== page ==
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CN strike comes to an end

Trains started rolling again Nov. 27
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CN trains began rolling again through Westlock Nov. 27 following a week-long strike. Details of the agreement will not be revealed until members vote on the deal by secret ballot, but the union previously said the dispute was over long hours and fatigue that led to what it characterized as dangerous working conditions. WN File

WESTLOCK - After a week-long strike, the first southbound CN rail train on the mainline south from Peace River rolled through Westlock at 9:45 a.m., Nov. 27.

CN Rail and Teamsters Canada reached a tentative agreement Nov. 26, one week after failed negotiations sent more than 3,000 employees to picket lines across the country.

Details of the agreement will not be revealed until members vote on the deal by secret ballot, but the union previously said the dispute was over long hours and fatigue that led to what it characterized as dangerous working conditions.

Westlock Terminals CEO Clifford Bell said they were hopeful to get cars already ordered before the strike in as soon as possible so that staff could get them loaded.

Terminals  logistics co-ordinator Brittany Ketsa confirmed they have asked and ordered up to 100 cars. She said if the cars do arrive, staff will work quickly to get them loaded, staggering work hours so that they can have more hours per day loading time.

She noted Nov. 27 the Terminals were “pretty well filled up at the moment” but during the strike, Terminals trucks, and trucks ordered by customers further away, have helped with space for some grain to continue to be delivered.

Ketsa also added the 25 rail cars owned by Westlock Terminals are currently in the Abbottsford area of B.C., or somewhere between. She is hopeful those cars will be returned quickly, as there is a demand for more feed grains for that market and orders waiting to be filled.

Meanwhile, she noted there were 15 rail car loads of wheat and barley and one of canola that had been released to CN Rail for pickup before the strike began.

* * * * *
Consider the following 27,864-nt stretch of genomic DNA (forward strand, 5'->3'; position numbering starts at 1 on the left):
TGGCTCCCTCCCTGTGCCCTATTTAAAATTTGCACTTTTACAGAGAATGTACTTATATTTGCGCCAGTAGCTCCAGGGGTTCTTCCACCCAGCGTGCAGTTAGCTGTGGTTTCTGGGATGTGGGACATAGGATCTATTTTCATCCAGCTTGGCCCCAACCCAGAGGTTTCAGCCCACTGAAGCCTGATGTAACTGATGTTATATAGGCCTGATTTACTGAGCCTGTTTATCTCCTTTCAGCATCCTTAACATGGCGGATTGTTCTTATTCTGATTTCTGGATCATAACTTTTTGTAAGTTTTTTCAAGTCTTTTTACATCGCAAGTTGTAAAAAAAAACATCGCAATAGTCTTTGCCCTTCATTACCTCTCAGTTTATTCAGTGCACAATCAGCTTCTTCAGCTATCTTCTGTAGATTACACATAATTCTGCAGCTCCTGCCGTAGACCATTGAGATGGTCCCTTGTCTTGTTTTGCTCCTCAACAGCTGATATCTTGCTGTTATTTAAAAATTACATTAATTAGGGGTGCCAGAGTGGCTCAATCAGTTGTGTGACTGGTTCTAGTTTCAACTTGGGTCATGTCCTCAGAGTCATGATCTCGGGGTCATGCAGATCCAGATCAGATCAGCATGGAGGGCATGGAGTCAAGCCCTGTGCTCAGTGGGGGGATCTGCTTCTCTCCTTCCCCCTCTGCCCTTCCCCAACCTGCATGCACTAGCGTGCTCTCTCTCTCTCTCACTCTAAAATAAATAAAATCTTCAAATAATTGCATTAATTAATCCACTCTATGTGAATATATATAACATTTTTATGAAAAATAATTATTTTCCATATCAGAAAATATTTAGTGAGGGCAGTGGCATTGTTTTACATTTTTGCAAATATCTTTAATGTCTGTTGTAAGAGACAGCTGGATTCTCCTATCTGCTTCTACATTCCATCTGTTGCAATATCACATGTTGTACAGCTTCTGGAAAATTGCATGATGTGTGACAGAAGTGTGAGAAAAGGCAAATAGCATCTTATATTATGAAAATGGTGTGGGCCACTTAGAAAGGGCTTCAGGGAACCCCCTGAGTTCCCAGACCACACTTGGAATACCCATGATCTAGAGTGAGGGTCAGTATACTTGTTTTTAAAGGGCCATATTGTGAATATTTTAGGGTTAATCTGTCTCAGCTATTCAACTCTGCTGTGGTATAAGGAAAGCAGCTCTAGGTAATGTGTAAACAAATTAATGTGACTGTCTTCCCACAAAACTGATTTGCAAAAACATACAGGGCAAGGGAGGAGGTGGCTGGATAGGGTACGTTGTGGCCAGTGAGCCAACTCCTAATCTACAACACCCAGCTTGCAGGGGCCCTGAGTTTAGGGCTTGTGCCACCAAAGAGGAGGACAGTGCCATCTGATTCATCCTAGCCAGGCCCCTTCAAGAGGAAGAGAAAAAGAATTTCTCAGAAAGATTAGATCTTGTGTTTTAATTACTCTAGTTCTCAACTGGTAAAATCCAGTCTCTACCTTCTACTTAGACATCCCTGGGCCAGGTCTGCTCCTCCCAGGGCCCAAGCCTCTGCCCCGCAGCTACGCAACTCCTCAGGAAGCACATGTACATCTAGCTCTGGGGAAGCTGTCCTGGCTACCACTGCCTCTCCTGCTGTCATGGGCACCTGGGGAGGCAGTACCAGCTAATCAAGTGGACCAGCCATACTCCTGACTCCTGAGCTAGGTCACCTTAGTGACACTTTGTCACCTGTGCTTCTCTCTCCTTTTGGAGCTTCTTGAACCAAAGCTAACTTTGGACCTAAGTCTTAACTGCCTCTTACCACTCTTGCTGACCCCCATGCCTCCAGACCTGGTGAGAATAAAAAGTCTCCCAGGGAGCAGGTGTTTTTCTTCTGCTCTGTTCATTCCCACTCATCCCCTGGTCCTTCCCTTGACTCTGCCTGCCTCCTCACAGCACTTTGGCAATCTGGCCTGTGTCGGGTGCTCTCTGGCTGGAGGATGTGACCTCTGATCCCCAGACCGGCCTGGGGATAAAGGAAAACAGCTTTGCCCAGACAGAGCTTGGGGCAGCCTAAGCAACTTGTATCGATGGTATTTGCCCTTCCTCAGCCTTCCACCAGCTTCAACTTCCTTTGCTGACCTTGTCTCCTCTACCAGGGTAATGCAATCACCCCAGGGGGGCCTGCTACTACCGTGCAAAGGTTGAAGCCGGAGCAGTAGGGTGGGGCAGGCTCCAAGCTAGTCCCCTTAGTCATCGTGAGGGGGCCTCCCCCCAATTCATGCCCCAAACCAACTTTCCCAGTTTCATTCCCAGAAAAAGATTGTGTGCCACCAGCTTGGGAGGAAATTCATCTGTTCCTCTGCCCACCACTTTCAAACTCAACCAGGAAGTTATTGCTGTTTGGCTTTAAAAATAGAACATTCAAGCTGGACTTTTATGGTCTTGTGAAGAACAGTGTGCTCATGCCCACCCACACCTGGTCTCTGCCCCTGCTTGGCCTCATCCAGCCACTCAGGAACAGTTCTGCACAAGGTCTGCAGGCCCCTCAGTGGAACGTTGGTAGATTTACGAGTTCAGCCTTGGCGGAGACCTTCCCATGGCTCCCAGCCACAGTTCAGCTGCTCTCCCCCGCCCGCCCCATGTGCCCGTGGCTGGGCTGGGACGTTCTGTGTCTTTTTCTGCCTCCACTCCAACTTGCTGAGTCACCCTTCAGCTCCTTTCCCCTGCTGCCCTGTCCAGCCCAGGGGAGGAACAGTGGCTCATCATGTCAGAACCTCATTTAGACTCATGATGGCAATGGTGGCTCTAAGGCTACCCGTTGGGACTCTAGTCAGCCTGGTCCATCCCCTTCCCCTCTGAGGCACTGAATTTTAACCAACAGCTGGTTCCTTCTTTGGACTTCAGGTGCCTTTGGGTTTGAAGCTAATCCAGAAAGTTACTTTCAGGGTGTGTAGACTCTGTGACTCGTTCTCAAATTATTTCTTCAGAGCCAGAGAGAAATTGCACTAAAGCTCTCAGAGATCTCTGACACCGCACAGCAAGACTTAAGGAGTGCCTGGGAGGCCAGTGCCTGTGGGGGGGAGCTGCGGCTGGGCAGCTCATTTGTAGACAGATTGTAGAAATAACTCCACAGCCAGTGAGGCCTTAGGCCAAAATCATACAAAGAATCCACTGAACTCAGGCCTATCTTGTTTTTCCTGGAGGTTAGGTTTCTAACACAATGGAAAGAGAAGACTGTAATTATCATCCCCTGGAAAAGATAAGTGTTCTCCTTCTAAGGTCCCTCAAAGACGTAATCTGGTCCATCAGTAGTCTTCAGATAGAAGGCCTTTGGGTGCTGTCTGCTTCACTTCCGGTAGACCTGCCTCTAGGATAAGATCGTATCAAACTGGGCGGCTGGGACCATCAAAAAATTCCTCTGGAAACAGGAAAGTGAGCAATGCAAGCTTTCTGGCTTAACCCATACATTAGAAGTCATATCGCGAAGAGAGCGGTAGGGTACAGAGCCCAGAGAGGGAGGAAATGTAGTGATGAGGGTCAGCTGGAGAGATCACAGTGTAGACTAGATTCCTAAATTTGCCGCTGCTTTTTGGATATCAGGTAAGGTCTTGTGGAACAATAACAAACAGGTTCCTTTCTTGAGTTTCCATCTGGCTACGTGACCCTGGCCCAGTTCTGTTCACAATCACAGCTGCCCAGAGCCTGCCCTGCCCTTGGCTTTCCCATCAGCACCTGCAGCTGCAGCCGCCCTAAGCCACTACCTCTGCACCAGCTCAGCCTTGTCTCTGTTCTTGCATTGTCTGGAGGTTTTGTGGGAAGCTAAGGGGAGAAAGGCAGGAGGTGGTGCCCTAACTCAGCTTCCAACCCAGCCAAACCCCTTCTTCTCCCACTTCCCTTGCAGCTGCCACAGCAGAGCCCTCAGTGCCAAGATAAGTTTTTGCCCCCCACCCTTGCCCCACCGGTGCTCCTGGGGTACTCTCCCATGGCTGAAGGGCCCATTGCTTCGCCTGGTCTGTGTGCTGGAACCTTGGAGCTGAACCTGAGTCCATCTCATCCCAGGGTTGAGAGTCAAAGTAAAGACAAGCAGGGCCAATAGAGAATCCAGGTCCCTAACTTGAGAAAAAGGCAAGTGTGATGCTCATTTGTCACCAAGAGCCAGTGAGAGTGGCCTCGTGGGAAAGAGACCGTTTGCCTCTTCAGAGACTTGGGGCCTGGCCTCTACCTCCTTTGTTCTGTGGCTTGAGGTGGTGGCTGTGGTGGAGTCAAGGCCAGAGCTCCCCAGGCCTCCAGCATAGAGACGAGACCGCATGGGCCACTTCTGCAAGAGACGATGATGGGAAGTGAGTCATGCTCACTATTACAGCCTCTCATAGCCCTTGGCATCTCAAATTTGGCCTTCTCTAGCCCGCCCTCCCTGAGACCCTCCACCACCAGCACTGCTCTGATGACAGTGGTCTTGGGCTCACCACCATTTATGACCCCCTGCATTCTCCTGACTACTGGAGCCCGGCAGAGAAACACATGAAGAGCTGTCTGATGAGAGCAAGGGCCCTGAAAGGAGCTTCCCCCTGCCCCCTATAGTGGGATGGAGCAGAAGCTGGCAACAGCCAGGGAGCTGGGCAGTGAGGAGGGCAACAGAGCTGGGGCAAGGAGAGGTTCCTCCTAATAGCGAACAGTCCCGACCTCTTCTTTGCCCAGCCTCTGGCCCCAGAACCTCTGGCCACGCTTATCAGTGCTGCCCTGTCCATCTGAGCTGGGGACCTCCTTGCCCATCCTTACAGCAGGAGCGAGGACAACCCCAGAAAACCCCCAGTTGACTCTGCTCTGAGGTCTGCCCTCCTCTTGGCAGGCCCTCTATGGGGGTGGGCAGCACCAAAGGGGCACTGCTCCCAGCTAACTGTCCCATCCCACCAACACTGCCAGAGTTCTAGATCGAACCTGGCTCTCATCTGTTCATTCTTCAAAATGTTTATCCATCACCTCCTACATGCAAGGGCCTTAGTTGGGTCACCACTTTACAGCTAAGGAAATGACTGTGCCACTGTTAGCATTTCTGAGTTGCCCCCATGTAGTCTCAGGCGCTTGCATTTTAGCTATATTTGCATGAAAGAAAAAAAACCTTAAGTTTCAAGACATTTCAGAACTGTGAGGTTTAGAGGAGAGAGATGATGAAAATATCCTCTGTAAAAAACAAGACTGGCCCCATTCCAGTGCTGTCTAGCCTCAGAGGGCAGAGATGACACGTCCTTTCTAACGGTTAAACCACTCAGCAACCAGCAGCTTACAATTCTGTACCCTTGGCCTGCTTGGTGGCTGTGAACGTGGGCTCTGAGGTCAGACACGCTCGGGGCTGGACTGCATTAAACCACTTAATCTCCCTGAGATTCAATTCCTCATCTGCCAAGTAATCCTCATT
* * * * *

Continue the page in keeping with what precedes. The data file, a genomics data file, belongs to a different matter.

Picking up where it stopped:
“Hopefully, those will be picked up soon,” she said.

Reports indicate it could take weeks for CN to clear the backlog of commodities built up over the strike period, and even months before the true costs are known to industries that rely on rail.

The strike halted 90 per cent of CN’s traffic, affecting industries from mining, petroleum, farming and forestry. It is estimated the strike will likely cost the Canadian economy about $1 billion. Those reliant on rail say the government needs to take more steps to prevent another labour disruption like this one in the future. There is a feeling freight rail commodity shipping needs to be deemed an essential service.

A short CN Rail video says about 24,000 people are employed by the company in Canada and the U.S. , and carries over 300 million tons of cargo annually. The company moves more than $250 billion worth of goods every year, including 1.5 million shipping containers handled annually, and is the largest rail carrier of forest products in North America. CN Rail has approximately 32,000 kilometres of interconnected rail that meets ports on Canada’s east and west coasts, as well as the Gulf of Mexico.

Although figures for grain handled by CN Rail were unavailable one report noted CN and CP moved 40,618,285 tonnes in the 2017-18 crop year — CN is reported to be the largest carrier.




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